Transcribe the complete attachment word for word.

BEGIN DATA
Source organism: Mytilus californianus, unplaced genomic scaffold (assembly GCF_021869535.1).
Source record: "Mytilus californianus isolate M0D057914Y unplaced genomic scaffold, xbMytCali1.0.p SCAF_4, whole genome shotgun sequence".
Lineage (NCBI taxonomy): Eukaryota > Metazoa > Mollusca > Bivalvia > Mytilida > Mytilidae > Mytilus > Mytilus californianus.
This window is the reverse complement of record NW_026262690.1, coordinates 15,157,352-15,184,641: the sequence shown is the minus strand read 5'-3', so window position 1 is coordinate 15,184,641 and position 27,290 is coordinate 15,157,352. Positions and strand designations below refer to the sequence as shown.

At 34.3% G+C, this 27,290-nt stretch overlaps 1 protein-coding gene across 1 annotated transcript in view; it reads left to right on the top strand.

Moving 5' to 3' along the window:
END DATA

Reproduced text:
Source organism: Mytilus californianus, unplaced genomic scaffold (assembly GCF_021869535.1).
Source record: "Mytilus californianus isolate M0D057914Y unplaced genomic scaffold, xbMytCali1.0.p SCAF_4, whole genome shotgun sequence".
Lineage (NCBI taxonomy): Eukaryota > Metazoa > Mollusca > Bivalvia > Mytilida > Mytilidae > Mytilus > Mytilus californianus.
This window is the reverse complement of record NW_026262690.1, coordinates 15,157,352-15,184,641: the sequence shown is the minus strand read 5'-3', so window position 1 is coordinate 15,184,641 and position 27,290 is coordinate 15,157,352. Positions and strand designations below refer to the sequence as shown.

At 34.3% G+C, this 27,290-nt stretch overlaps 1 protein-coding gene across 1 annotated transcript in view; it reads left to right on the top strand.

Moving 5' to 3' along the window: